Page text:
A CONSERVATION watchdog group is urging civic chiefs to think again over plans for a £1.2m cafe-bar on a Hampshire quay.

The Lymington Society has criticised the design of the proposed development, saying it is out of keeping with town's historic waterfront and needs "major changes".

New Forest District Council is planning to demolish a toilet block on the quay and replace it with a raft of new facilities.

As reported in the Daily Echo objectors claim the cafe-bar looks more like a multi-storey car park, a cable car station or a Second World War gun emplacement.

In a statement the Society said it supported plans to replace what it described as the "inadequate and out of date" block that currently occupies the site.

It added: "The Society welcomes the inclusion of the riverside cafe/bar and first floor viewing area, which will bring a spot of excitement and glamour to the visitor experience on the Town Quay, as have similar successful cafes in other seaside locations."

But the Society said the design should be altered to ensure the building "fits more closely" with the historic Town Quay area.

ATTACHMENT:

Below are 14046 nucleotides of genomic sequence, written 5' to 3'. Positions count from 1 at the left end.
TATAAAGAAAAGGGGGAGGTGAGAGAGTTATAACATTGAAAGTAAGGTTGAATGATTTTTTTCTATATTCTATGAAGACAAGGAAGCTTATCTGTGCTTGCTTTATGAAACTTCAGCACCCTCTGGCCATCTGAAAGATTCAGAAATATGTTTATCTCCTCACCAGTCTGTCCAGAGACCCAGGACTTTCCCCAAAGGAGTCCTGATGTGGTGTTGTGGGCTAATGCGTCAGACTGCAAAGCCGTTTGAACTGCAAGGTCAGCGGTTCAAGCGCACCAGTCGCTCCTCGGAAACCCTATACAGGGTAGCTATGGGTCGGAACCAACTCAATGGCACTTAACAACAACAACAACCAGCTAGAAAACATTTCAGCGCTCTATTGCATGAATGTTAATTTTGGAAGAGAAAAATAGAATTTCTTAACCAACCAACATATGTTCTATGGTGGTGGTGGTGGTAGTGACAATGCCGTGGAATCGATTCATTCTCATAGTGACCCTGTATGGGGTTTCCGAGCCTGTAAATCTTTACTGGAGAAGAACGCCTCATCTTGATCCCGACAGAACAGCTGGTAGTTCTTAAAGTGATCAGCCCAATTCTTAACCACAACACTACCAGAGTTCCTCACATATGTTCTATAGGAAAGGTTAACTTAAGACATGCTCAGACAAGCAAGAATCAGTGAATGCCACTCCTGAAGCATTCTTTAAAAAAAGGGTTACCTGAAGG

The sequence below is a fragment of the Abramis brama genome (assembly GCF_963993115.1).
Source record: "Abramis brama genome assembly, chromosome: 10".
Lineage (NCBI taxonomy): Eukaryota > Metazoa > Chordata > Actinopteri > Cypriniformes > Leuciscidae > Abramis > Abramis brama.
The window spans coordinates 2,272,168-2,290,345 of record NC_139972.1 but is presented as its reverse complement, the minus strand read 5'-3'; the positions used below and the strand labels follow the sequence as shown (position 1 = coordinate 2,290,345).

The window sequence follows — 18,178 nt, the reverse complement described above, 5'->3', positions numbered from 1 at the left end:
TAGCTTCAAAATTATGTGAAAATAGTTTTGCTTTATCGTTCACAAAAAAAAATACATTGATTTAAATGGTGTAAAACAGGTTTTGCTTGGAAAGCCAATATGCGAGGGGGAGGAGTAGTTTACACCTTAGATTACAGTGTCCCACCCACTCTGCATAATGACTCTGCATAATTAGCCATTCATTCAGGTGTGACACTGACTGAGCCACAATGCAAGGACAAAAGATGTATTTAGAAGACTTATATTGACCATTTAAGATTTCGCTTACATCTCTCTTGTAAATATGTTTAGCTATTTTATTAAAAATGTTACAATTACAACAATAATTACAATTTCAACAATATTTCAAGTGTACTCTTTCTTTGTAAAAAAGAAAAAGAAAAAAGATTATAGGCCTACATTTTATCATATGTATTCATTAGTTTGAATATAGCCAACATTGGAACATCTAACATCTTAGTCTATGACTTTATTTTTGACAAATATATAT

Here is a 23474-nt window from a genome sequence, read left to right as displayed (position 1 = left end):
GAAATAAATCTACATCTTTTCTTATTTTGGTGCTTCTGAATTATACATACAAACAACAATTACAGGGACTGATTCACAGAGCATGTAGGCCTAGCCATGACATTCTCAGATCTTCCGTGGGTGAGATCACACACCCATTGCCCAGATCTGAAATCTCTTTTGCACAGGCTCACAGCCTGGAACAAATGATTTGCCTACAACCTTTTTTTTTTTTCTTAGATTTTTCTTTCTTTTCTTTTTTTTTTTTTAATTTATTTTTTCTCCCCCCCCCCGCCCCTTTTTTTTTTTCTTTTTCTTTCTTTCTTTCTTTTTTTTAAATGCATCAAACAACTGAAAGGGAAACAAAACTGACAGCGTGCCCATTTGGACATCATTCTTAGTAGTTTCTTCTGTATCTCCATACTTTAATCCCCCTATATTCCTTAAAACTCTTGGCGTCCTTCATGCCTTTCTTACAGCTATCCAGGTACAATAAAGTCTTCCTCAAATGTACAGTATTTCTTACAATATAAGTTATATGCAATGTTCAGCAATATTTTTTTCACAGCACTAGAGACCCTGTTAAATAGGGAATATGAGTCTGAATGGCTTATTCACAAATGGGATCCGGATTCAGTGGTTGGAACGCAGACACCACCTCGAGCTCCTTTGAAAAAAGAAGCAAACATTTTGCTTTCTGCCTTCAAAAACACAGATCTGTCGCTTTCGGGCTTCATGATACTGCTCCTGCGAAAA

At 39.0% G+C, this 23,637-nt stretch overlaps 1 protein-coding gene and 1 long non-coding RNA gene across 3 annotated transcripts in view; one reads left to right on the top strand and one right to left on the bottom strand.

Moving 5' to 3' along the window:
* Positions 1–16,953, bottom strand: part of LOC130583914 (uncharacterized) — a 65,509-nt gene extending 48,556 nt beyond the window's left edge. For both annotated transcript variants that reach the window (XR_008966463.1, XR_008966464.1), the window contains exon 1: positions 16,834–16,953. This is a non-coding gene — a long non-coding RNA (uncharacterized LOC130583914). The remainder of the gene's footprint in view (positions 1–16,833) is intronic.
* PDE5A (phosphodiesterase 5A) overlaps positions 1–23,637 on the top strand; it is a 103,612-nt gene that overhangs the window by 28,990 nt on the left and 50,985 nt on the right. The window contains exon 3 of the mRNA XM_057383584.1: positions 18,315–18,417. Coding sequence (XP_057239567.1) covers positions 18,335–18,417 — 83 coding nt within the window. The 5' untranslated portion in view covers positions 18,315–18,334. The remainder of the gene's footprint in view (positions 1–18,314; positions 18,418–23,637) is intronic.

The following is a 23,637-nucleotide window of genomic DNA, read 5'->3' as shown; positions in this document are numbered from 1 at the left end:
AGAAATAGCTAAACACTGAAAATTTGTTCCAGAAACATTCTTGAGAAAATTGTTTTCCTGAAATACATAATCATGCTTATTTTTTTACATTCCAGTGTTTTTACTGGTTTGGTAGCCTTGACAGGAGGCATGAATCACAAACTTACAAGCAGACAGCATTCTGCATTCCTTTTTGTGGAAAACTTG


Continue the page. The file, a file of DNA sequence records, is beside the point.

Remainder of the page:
The group's deputy chairman, Don Mackenzie, told the Daily Echo: "It is clear from the many comments received by the Society from its members, and from comments online, that the current design is not popular.

"The Society shares many of these concerns.

"The heavy parapet that dominates the upper parts of the building gives it a heavy and dominating feeling, especially at the front. More glass to allow a better view of the harbour would be preferable.

"The Society does not feel a more modern design is out of the question.

"Given the need to accommodate the necessary WCs and shower cubicles, it is hard to see how the building can be made to look Georgian or period.

"We therefore support the overall outline of the building as proposed, subject to changes to make it blend in better.

"Hopefully these changes can be implemented by conditions being imposed on the current application rather than by a refusal, which would cause further delay in bringing forward investment in these much-needed facilities."